• Saving for retirement
  • Building an emergency fund (typically, about six months’ worth of expenses)

Once you have your top priorities taken care of, the rest is considered discretionary spending. And unless you plan on increasing your monthly income (through a job change or side hustle, perhaps), you will need to change how you spend those discretionary funds.

Find opportunities to adjust your spending. Perhaps you’re paying for streaming services you don’t use or rely too heavily on food delivery apps. How could you better use those funds to address your new personal priorities? Assessing your spending and finding opportunities to reallocate funds away from areas that don’t align with your changing priorities is essential.

Investment Strategies for Changing Goals

So far, we’ve focused on savings goals, but your investment strategy may also need to be adjusted. Perhaps your timeline toward retirement has shifted, in which case your risk tolerance will change. Or, you’d like to pull from your investments to cover college tuition for your kids.

Any change you make to your portfolio should be done thoughtfully and carefully — ideally with your financial advisor’s assistance. They can help you understand how your new goals may impact your risk tolerance and what changes make the most sense based on your new priorities. 

Flexibility and Continuous Review

Just as you’ve experienced changes to your life in recent years, you’ll likely continue to evolve in the years to come. Events like marriage, childbirth, divorce, career changes, medical diagnoses, or loss of a loved one are every day — and they can have a significant impact on your personal goals and financial priorities.

Along with periodically reviewing your financial situation and making strategic adjustments, adopting a flexible and agile attitude toward your financial plan is essential. Because money is such a personal aspect of a person’s life, it can sometimes be hard to change it. But to be proactive with your financial journey and ensure it reflects your most authentic self, you must be adaptable and willing to adjust course as your circumstances change.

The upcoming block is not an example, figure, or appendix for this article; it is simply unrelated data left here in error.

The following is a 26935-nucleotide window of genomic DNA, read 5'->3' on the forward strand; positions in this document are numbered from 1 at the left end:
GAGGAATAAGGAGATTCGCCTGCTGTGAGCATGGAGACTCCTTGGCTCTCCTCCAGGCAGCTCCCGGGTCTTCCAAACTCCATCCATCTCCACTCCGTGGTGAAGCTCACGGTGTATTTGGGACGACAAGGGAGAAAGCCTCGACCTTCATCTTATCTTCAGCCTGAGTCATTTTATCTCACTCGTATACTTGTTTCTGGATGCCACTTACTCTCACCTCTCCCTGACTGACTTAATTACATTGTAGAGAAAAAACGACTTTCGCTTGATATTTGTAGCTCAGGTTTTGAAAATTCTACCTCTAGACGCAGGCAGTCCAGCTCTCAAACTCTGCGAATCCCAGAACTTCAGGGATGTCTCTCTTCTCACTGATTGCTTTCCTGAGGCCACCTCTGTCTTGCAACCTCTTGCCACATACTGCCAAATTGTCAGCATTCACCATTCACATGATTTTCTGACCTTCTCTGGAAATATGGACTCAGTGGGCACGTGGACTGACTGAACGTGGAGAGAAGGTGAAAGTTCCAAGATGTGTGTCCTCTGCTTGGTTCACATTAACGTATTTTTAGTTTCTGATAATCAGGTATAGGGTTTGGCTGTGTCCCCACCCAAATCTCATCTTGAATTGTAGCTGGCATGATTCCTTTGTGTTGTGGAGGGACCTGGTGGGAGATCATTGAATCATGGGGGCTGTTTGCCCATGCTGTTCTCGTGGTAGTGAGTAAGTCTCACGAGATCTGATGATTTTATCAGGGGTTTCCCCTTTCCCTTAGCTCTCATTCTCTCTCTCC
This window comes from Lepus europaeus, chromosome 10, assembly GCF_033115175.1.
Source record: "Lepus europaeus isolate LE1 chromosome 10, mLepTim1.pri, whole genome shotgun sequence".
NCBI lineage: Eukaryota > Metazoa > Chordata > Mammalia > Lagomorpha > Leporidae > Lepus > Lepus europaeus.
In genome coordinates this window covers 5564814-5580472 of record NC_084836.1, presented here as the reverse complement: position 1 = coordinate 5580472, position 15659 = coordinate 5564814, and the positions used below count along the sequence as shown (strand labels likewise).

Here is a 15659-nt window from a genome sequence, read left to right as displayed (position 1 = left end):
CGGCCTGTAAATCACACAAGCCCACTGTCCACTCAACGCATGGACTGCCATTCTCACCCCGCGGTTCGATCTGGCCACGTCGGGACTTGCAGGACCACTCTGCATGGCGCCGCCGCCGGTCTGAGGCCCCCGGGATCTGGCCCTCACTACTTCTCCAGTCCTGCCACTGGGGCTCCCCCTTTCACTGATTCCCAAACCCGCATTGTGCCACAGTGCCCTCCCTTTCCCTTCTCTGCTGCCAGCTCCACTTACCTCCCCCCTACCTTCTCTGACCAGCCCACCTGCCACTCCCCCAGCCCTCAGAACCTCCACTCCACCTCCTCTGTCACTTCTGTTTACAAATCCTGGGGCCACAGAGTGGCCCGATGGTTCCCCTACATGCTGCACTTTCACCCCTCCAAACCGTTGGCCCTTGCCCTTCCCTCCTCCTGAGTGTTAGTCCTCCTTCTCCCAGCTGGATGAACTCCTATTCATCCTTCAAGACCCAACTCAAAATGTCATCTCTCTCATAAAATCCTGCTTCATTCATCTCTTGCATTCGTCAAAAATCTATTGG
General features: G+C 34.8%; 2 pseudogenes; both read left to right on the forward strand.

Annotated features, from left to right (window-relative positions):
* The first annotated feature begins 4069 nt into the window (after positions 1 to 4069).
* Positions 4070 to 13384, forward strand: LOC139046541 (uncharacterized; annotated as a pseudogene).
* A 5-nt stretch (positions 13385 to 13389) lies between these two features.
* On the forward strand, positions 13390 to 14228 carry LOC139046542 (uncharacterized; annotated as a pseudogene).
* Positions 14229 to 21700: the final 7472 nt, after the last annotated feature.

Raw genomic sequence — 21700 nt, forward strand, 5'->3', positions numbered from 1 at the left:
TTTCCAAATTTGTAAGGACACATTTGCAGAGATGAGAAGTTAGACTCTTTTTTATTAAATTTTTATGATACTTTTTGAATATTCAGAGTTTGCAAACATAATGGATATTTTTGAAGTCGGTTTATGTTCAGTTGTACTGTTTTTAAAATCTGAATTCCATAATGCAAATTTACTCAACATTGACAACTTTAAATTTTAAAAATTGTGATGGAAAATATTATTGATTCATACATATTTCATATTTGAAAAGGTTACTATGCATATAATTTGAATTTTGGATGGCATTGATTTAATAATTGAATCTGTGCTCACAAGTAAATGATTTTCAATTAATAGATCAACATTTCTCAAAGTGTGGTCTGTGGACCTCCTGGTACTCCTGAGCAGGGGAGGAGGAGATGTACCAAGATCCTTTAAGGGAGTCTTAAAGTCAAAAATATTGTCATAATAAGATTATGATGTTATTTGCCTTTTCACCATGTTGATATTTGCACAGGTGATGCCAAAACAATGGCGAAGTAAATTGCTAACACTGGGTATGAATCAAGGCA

Experiencing Exciting Changes in Your Life?

Adjusting your financial plan to meet your changing needs is a quintessential reason people work with a financial advisor. Your advisor knows to ask you about your shifting priorities, and they can identify opportunities to realign your plan with your new personal goals. Through expert guidance and tailored strategies, your advisor can assess your portfolio and make the necessary adjustments — all while helping you feel comfortable and confident in the changes that are taking place.

Despite common misconceptions, financial advisors aren’t just for people in or near retirement — nor do you need to be a multimillionaire to work with one. Advisors are dedicated financial professionals who can help you make sense of your current standings and build a custom plan for moving forward in the right direction. Anytime you feel you may be straying off course (or need to shift directions altogether), your advisor can help.

Evolving personal goals is a natural part of life, and adapting your financial plan is essential to aligning with your new aspirations. Anytime you feel your personal goals or life circumstances evolving, we encourage you to evaluate your financial situation alongside a trusted financial professional.

Interested in working with our team? Reach out anytime to learn more about Partners in Financial Planning and how can help you feel financially confident at any stage in life.

About Us

Partners in Financial Planning provides tax-focused, comprehensive, fee-only financial planning and investment management services. With locations in Salem, Virginia and Charleston, South Carolina, our team is well-equipped to serve clients both locally and nationally with over 100 years of combined experience and knowledge in financial services.